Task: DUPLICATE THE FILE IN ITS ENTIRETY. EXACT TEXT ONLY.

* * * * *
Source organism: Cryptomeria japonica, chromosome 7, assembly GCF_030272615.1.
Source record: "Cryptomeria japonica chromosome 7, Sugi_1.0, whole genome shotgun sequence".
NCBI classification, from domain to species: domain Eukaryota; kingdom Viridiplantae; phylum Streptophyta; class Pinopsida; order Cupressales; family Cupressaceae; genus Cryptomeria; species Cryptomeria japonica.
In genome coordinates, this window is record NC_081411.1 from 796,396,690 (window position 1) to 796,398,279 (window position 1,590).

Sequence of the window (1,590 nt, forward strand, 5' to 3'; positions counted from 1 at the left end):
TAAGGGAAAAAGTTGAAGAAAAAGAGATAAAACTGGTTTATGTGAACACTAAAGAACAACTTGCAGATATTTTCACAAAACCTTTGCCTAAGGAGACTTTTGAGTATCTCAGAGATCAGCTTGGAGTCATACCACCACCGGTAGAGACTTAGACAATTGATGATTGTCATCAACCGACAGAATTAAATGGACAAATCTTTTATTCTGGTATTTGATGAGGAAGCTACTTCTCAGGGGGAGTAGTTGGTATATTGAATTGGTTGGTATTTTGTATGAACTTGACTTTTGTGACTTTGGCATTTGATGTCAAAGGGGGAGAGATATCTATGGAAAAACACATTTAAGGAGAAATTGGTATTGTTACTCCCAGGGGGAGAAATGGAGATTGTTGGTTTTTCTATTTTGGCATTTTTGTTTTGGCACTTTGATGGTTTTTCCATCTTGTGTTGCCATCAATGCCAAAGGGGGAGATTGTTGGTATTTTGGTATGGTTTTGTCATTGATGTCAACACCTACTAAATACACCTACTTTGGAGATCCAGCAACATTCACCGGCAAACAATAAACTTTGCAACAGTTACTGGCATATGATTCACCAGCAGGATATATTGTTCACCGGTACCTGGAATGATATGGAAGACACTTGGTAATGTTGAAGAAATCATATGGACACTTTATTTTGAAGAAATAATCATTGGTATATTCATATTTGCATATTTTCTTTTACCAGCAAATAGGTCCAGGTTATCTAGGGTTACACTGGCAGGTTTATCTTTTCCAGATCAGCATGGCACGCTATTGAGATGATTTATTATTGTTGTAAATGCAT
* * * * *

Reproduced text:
Source organism: Cryptomeria japonica, chromosome 7, assembly GCF_030272615.1.
Source record: "Cryptomeria japonica chromosome 7, Sugi_1.0, whole genome shotgun sequence".
NCBI classification, from domain to species: domain Eukaryota; kingdom Viridiplantae; phylum Streptophyta; class Pinopsida; order Cupressales; family Cupressaceae; genus Cryptomeria; species Cryptomeria japonica.
In genome coordinates, this window is record NC_081411.1 from 796,396,690 (window position 1) to 796,398,279 (window position 1,590).

Sequence of the window (1,590 nt, forward strand, 5' to 3'; positions counted from 1 at the left end):
TAAGGGAAAAAGTTGAAGAAAAAGAGATAAAACTGGTTTATGTGAACACTAAAGAACAACTTGCAGATATTTTCACAAAACCTTTGCCTAAGGAGACTTTTGAGTATCTCAGAGATCAGCTTGGAGTCATACCACCACCGGTAGAGACTTAGACAATTGATGATTGTCATCAACCGACAGAATTAAATGGACAAATCTTTTATTCTGGTATTTGATGAGGAAGCTACTTCTCAGGGGGAGTAGTTGGTATATTGAATTGGTTGGTATTTTGTATGAACTTGACTTTTGTGACTTTGGCATTTGATGTCAAAGGGGGAGAGATATCTATGGAAAAACACATTTAAGGAGAAATTGGTATTGTTACTCCCAGGGGGAGAAATGGAGATTGTTGGTTTTTCTATTTTGGCATTTTTGTTTTGGCACTTTGATGGTTTTTCCATCTTGTGTTGCCATCAATGCCAAAGGGGGAGATTGTTGGTATTTTGGTATGGTTTTGTCATTGATGTCAACACCTACTAAATACACCTACTTTGGAGATCCAGCAACATTCACCGGCAAACAATAAACTTTGCAACAGTTACTGGCATATGATTCACCAGCAGGATATATTGTTCACCGGTACCTGGAATGATATGGAAGACACTTGGTAATGTTGAAGAAATCATATGGACACTTTATTTTGAAGAAATAATCATTGGTATATTCATATTTGCATATTTTCTTTTACCAGCAAATAGGTCCAGGTTATCTAGGGTTACACTGGCAGGTTTATCTTTTCCAGATCAGCATGGCACGCTATTGAGATGATTTATTATTGTTGTAAATGCAT